The Madison Symphony Orchestra Christmas concerts are always among the happiest events of the city's cultural season.
They include the symphony, the Symphony Chorus, the Madison Youth Choirs and the Mount Zion Gospel Choir. At one point, according to conductor John DeMain, as many as 400 performers are on the Overture Concert Hall stage.
DeMain also likes to include comparatively young opera singers in the Christmas concert.
This year, soprano Emily Pogroele, a Milwaukee native who is a fourth-year student at the Curtis Institute of Music in Philadelphia, and tenor Eric Barry, who is also an almost professional golfer, which has to make him one of the cooler performers in MSO history, headlined the weekend concerts.
But also featured was Cynthia Cameron-Fix, the orchestra's first bassoon player, who performed Carl Maria Von Weber's “Rondo Ungarese,” a really fun piece of music. I don't think I've ever seen a bassoon solo before.
DeMain explained that the Christmas concert is the MSO's one performance at which young people are admitted, and he wanted to use the occasion to introduce them to instruments and musicians. It did the same for me, too.
The concert was pretty much standard fare, with pieces from Bach, Mozart, Puccini and original works by Leotha and Tamera Stanley, the guiding lights of the Mount Zion group.
DeMain introduced Pogroele as someone who “is sure to become a big star” and it took listening to only a few bars of her first song, Mozart's “Mass in C minor,” to suggest he is, as usual, right in his assessment.
She will most likely become a big star, but not a diva. She's too Milwaukee friendly for that and Milwaukee friendly doesn't often change.
Barry is a sponsored Pro-Am golfer with Mizuno Golf. The equipment company sponsors a team of amateur golfers, of whom Barry is one.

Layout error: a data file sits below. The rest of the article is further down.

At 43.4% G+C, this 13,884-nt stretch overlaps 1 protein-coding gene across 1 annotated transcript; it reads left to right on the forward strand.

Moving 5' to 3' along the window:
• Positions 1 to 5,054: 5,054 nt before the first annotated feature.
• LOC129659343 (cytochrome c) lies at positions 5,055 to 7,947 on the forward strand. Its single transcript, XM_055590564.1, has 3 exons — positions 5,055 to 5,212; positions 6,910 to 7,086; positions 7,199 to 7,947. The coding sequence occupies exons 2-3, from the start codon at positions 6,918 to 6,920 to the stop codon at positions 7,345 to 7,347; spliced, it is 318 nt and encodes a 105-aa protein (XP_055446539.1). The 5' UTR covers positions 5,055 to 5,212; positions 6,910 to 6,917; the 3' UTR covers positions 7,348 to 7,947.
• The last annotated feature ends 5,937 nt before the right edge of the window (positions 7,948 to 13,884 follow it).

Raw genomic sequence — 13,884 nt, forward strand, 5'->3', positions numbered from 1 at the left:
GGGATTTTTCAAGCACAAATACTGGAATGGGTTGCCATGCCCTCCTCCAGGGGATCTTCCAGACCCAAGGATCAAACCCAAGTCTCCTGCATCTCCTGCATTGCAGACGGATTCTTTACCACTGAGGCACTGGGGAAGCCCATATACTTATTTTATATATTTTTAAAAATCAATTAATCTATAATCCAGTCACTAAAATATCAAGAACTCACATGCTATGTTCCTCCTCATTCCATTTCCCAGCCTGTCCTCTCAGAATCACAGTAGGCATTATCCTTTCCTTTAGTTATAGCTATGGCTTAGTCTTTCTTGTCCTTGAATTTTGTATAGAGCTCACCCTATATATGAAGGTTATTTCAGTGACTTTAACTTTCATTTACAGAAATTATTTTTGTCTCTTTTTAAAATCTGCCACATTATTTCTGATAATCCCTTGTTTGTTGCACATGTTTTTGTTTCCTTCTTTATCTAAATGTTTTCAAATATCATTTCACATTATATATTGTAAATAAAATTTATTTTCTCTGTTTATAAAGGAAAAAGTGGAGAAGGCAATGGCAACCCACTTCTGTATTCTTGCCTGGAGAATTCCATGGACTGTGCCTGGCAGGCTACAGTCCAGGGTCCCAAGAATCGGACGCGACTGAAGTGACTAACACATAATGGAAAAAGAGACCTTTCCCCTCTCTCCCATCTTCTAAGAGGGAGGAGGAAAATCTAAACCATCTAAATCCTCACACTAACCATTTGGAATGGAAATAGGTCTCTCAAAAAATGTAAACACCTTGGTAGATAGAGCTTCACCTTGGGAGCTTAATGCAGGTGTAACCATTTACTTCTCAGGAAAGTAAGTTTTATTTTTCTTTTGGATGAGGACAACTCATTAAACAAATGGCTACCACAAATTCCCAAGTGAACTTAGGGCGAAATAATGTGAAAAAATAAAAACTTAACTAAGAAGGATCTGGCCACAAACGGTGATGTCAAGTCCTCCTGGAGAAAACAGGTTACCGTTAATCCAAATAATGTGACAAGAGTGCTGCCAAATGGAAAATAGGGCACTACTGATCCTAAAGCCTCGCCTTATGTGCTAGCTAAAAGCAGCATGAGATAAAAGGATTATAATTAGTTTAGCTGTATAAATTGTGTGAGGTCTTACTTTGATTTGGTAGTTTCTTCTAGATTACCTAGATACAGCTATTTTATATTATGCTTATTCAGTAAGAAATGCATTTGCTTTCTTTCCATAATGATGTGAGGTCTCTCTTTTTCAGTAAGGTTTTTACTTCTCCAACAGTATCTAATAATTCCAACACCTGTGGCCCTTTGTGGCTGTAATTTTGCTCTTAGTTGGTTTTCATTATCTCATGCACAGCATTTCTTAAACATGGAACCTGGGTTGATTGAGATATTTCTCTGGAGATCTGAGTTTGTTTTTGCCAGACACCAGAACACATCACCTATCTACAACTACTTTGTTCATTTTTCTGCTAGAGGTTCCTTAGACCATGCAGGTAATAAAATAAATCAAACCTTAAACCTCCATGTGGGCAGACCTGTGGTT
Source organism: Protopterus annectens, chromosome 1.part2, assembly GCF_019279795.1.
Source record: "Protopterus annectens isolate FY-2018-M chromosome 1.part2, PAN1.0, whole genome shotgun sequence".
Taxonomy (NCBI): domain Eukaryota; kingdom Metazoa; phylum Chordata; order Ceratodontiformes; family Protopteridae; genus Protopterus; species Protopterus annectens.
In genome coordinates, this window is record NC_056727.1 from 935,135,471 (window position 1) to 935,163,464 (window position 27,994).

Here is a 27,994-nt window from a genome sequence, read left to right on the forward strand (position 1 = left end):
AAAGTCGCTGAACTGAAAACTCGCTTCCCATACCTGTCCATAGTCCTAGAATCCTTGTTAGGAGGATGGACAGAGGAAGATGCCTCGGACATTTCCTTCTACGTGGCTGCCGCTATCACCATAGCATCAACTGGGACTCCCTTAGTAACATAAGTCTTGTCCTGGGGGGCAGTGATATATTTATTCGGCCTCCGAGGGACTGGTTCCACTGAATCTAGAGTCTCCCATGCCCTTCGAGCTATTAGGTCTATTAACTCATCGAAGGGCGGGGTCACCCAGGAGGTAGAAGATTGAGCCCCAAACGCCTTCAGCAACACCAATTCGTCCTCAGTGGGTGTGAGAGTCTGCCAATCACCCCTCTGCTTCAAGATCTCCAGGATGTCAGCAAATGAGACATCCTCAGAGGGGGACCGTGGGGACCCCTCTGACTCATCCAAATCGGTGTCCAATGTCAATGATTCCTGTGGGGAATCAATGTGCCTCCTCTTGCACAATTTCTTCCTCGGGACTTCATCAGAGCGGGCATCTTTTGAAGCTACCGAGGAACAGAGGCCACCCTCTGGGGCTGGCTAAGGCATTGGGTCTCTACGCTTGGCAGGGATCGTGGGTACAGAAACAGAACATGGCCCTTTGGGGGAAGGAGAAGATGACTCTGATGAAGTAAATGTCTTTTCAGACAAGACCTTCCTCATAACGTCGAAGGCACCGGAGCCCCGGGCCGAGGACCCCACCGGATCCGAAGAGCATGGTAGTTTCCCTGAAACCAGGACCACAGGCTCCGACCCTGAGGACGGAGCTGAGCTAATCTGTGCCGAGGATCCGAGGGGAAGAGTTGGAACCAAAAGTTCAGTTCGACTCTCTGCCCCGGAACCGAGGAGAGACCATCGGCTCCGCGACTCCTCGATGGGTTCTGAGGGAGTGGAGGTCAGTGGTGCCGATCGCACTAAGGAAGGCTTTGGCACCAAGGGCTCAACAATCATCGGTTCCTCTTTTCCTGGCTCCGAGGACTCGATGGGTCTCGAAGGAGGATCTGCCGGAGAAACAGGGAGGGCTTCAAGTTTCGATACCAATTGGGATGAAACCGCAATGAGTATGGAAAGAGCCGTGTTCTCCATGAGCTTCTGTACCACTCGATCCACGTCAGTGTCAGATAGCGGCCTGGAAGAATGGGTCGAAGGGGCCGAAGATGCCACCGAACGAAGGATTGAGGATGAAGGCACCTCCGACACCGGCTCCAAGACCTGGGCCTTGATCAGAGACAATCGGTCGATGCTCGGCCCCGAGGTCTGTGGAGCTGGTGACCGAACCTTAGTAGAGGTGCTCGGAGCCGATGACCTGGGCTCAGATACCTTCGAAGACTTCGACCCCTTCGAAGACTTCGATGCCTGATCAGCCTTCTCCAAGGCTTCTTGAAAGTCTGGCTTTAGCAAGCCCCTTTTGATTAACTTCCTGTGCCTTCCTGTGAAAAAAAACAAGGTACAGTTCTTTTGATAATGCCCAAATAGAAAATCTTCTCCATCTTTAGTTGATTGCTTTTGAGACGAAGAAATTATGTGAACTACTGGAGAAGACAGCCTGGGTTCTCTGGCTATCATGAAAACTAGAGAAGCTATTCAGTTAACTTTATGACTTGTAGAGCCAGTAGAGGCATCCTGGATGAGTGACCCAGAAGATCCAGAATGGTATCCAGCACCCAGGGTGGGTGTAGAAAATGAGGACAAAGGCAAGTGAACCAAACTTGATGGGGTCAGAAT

He, incidentally, is already a big star who has sung at Carnegie Hall and has recorded seven commercial opera albums. In addition to golfing, Barry said he got his musical start in the West Texas A&M Marching band. You've really got to like this guy even before you hear him sing.
Two things that seemed a little different this year than in previous years: The orchestra always plays the “Hallelujah” chorus from Handel's “Messiah” and most of the audience usually rises and sings along. It's a tradition. DeMain has been cooling on that tradition for a couple of years now. He encourages the audience to sing along “if you know the music.” Those who don't, he said, might better remain silent “and not ruin it for everyone else.” Many sang along, but not too many in the audience stood.
Also, DeMain always dons a very long red Santa hat for the last song, “We Wish You a Merry Christmas.” He did this year, too, except this year the hanging hat reminded me of Donald Trump's signature red neckties. I may be alone in that, but the thought amused me.
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